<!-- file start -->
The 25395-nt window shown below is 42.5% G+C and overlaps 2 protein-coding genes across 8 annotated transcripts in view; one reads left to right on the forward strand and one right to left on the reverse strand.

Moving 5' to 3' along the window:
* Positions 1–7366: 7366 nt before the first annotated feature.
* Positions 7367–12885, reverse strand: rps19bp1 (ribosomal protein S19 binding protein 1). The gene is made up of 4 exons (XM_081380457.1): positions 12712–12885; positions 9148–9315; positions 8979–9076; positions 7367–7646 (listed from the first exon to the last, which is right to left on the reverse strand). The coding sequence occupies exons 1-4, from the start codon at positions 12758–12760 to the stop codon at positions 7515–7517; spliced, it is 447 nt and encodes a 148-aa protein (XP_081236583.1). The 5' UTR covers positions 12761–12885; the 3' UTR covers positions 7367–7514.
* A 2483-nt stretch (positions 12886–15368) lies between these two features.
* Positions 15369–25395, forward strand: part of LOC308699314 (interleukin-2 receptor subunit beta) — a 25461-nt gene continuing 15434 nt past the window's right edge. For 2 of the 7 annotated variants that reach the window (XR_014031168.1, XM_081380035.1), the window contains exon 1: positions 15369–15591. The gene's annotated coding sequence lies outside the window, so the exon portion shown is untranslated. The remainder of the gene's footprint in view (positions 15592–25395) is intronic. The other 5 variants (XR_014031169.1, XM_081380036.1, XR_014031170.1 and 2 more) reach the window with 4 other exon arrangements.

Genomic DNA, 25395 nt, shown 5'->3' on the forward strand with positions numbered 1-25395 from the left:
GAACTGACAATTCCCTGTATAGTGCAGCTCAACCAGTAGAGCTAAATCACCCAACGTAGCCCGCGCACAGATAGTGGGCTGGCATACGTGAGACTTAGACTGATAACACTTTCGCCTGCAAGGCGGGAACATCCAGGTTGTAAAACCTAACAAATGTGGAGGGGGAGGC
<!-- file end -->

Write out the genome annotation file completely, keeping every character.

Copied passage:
The 25395-nt window shown below is 42.5% G+C and overlaps 2 protein-coding genes across 8 annotated transcripts in view; one reads left to right on the forward strand and one right to left on the reverse strand.

Moving 5' to 3' along the window:
* Positions 1–7366: 7366 nt before the first annotated feature.
* Positions 7367–12885, reverse strand: rps19bp1 (ribosomal protein S19 binding protein 1). The gene is made up of 4 exons (XM_081380457.1): positions 12712–12885; positions 9148–9315; positions 8979–9076; positions 7367–7646 (listed from the first exon to the last, which is right to left on the reverse strand). The coding sequence occupies exons 1-4, from the start codon at positions 12758–12760 to the stop codon at positions 7515–7517; spliced, it is 447 nt and encodes a 148-aa protein (XP_081236583.1). The 5' UTR covers positions 12761–12885; the 3' UTR covers positions 7367–7514.
* A 2483-nt stretch (positions 12886–15368) lies between these two features.
* Positions 15369–25395, forward strand: part of LOC308699314 (interleukin-2 receptor subunit beta) — a 25461-nt gene continuing 15434 nt past the window's right edge. For 2 of the 7 annotated variants that reach the window (XR_014031168.1, XM_081380035.1), the window contains exon 1: positions 15369–15591. The gene's annotated coding sequence lies outside the window, so the exon portion shown is untranslated. The remainder of the gene's footprint in view (positions 15592–25395) is intronic. The other 5 variants (XR_014031169.1, XM_081380036.1, XR_014031170.1 and 2 more) reach the window with 4 other exon arrangements.

Genomic DNA, 25395 nt, shown 5'->3' on the forward strand with positions numbered 1-25395 from the left:
GAACTGACAATTCCCTGTATAGTGCAGCTCAACCAGTAGAGCTAAATCACCCAACGTAGCCCGCGCACAGATAGTGGGCTGGCATACGTGAGACTTAGACTGATAACACTTTCGCCTGCAAGGCGGGAACATCCAGGTTGTAAAACCTAACAAATGTGGAGGGGGAGGC